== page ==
Both 440 and 460 had a 1.7-litre Renault engine at launch, carried over from the Volvo 300 Series; this was available between 1988 and 1,992 in (50,597 mm) two different versions with a carburettor (with 79 PS (58 kW; 78 hp) and 128 N·m (94 lb·ft) or 87 PS (64 kW; 86 hp) and 130 Nm), multipoint fuel injection in two different versions (with 95 PS (70 kW; 94 hp) and 140 N·m (100 lb·ft) or 106 PS (78 kW; 105 hp) and 140 N·m (100 lb·ft)) in the early GLT models and with multipoint fuel injection and a turbocharger with intercooler. The standard 1,721 cc powerplant sported 106 bhp (79 kW; 107 PS) and an announced top speed of 185 km/h (115 mph), which was marginally superior to some of its contemporary counterparts of the same class, such as the Volkswagen Passat or the Opel Vectra (their 1.8-litre engines only had 90 bhp). The turbocharged version offered 122 bhp (91 kW) and an announced top speed of 200 km/h (124 mph). These kind of performances put it on par with higher-end 1.8-litre engines, such as the BMW 318 or 518 of the time, and equalled the performance of a host of other 2.0-litre engines of the time.

From 1992 the engines offered were substantially different, with the range now offering 1.6i (84 bhp (63 kW; 85 PS)), 1.8i (89 bhp (66 kW; 90 PS)), and 2.0i (110 bhp (82 kW; 112 PS)) naturally aspirated petrol engines in addition to the 1.7-litre turbo option found in the mark 1 range. The 1.6 was equipped with multipoint-fuel injection; the 1.8 engine had singlepoint-injection and the 2.0 came with a choice of singlepoint- and multipoint-injection units - the older 1.7 turbocharged version however had more power.

From 1994, the engines became slightly more powerful. Diesel versions also became available: a 1.9-litre Renault turbodiesel option (89 bhp) was offered, badged as either TD or Turbo Diesel, depending on which European market the car was sold in. Volvo also released a limited market 1.8 HTA - the "High Tech Auto," using a much improved electric belt assisted CVT auto transmission but it was short lived and not many models survive.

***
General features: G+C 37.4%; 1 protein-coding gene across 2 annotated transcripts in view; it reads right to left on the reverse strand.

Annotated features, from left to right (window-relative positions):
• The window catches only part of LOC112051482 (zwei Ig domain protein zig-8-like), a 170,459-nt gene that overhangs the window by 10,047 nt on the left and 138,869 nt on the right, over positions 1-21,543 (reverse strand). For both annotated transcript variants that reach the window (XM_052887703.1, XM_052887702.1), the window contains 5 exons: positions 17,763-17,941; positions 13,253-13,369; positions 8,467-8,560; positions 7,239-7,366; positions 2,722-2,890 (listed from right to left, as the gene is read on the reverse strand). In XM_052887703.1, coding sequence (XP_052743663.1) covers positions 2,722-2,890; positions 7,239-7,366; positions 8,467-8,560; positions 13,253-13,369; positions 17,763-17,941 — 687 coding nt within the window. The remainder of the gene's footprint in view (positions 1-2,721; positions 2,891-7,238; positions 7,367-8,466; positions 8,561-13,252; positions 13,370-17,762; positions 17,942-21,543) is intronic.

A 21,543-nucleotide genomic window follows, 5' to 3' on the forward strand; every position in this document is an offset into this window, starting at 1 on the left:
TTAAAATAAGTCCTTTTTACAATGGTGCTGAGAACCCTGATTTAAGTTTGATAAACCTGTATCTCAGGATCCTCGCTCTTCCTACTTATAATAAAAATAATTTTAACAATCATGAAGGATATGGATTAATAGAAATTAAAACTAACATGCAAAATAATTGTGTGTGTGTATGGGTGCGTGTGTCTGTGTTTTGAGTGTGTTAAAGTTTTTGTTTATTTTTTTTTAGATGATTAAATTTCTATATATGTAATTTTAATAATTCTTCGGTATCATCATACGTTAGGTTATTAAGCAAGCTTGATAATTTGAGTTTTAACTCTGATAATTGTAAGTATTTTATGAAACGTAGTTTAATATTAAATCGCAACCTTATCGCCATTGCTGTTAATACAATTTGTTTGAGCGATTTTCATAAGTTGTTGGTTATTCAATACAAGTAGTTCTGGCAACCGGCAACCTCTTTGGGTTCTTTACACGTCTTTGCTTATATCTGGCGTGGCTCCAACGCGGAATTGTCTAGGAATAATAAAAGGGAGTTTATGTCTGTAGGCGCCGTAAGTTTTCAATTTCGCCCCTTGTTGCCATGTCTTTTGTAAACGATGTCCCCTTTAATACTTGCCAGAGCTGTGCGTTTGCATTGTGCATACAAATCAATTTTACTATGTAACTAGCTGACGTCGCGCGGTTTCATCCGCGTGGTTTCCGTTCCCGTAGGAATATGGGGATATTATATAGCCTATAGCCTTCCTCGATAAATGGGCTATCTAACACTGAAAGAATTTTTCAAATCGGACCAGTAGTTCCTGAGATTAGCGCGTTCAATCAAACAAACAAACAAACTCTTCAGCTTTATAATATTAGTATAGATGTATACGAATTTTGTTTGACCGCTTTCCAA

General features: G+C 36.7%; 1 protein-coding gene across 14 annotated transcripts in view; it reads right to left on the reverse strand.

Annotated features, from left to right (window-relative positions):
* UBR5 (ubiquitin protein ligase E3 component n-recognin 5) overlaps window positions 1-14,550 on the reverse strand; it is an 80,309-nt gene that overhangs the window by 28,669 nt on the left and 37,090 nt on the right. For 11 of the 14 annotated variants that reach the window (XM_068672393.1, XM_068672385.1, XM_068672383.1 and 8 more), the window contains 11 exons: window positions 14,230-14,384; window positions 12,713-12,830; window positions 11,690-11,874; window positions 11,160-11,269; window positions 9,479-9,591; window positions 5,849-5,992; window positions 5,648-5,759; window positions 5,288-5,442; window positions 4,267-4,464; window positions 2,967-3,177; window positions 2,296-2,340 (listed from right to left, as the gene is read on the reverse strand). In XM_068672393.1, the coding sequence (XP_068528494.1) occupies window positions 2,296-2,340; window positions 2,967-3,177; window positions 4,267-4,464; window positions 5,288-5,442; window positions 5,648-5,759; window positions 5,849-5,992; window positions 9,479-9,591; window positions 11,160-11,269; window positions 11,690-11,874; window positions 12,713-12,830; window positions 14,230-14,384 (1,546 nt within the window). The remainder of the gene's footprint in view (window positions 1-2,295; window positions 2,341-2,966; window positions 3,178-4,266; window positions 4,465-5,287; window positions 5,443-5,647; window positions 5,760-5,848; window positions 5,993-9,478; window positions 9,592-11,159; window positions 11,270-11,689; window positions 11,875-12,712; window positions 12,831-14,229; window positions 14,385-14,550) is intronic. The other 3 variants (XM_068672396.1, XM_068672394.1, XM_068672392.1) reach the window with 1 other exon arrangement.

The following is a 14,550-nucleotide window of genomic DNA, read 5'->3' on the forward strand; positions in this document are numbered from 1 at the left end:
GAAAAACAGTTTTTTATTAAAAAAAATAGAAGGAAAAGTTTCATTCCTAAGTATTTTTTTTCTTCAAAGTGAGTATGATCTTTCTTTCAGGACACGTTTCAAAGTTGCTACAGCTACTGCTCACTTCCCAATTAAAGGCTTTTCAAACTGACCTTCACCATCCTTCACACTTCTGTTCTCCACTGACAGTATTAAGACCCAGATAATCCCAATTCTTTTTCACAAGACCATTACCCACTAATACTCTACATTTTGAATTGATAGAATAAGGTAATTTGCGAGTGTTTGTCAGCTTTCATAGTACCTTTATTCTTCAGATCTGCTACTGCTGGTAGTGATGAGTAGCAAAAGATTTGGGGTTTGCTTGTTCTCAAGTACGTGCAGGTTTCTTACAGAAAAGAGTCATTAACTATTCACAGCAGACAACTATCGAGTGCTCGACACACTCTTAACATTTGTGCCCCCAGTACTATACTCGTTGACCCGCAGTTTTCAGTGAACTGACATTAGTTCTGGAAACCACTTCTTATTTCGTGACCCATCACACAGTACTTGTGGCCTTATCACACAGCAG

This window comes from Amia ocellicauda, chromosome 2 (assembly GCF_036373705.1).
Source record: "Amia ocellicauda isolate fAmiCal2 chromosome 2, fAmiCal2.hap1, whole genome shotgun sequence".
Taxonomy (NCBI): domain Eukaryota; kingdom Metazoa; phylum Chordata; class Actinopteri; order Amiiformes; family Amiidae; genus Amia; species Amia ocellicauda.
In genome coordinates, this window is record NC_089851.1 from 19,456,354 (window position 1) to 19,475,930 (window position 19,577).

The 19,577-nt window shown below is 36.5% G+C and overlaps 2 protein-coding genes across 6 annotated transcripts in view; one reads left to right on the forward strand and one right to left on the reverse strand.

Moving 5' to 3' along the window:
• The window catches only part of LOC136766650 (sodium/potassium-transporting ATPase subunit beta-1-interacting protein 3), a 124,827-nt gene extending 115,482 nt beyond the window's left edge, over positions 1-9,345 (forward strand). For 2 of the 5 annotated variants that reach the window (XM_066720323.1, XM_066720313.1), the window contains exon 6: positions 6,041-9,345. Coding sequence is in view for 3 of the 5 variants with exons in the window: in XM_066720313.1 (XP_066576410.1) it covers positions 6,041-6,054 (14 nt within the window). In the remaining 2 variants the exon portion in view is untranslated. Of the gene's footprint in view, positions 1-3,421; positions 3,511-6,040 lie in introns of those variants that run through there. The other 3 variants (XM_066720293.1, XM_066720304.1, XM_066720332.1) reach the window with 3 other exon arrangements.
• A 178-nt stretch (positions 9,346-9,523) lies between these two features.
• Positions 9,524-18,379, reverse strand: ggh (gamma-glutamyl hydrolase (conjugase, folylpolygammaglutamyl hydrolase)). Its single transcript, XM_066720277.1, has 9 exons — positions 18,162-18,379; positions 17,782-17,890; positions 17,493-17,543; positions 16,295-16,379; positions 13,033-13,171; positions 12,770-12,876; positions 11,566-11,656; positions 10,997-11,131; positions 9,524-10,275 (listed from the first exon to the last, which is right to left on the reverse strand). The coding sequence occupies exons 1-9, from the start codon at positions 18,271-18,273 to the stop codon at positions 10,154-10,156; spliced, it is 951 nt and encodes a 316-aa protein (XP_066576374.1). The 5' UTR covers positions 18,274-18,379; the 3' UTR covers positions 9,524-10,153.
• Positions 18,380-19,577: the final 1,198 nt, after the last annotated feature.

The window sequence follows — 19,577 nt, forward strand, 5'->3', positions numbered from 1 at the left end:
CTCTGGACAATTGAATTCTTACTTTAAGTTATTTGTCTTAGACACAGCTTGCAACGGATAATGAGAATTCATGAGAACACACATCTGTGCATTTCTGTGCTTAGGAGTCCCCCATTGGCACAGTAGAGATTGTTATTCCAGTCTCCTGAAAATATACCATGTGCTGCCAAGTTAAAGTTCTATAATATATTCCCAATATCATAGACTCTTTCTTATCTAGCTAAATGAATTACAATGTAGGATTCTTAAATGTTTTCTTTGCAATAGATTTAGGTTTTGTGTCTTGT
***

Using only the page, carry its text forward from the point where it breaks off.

Trim levels

Early cars were available in GL, GLE, GLT and Turbo trims. The GL trim level was basic; GLE was plush; and GLT was the 'luxury' trim level. GLT and Turbo were externally similar, both featuring lowered sports suspension and a large rear spoiler. Other trim levels were gradually phased in, such as limited edition Si and Xi, and Turbo later became simply an engine variant, rather than a full trim variant.

From 1992, the range was the same for a year-and-a-half. As a result of the 1994 facelift, the range altered drastically. Trim levels were now: base, S (which was intended as a "family" variant), Si (intended as a "sports" variant), SE ("business" variant), GLT ("performance" variant) and CD ("luxury" variant) trims. An Li model also appeared in 1994, offering base spec with the addition of power steering (and, on later models, a sunroof).

From at least 1995 onwards, all engine choices were available with all trim levels.

The later Si models and all GLT models were easily distinguishable from the rest of the range, due to the additions of sports suspension (making the car ride visibly lower) and a large rear spoiler. The GLT's specification was, however, significantly higher in featuring part leather upholstery, alloy wheels, ABS, traction control and an uprated stereo system as standard equipment. The SE was also slightly more distinguishable, having a small rear spoiler which it shared only with the limited edition ES pack model. The ES pack could be added to cars of any engine variant from late 1995. It featured sports suspension, 15" alloy wheels (see below), metallic paint, door sill decals, electric front windows, electric heated mirrors, front and rear armrests, ABS and immobiliser in addition to the small spoiler and an uprated stereo unit.

The S model was also notable, having twofold-out child booster seats integrated into the car's rear seat, a dustbin incorporated in the dashboard and rear headrests. However unlike all the 300 series, the 440 had, at last split rear seats fitted.

Specification of all later cars was high, with many featuring air conditioning (particularly as a result of a special offer operated by Volvo in the UK in 1995 where £100 deleted the standard electric glass sunroof from the car's specification in favour of air-conditioning and 15" alloy wheels identical to those fitted to Volvo 850 CD models, albeit with lower-profile tyres), remote central locking, electric aerial, electric windows, electric door mirrors and heated front seats.

The line up was reduced (for example, the Si and GLT models were replaced by the GS, which had all of the Si's equipment and some of the GLT's, such as ABS) prior to production ceasing in 1997, when the Volvo S40 and Volvo V40 replaced the car.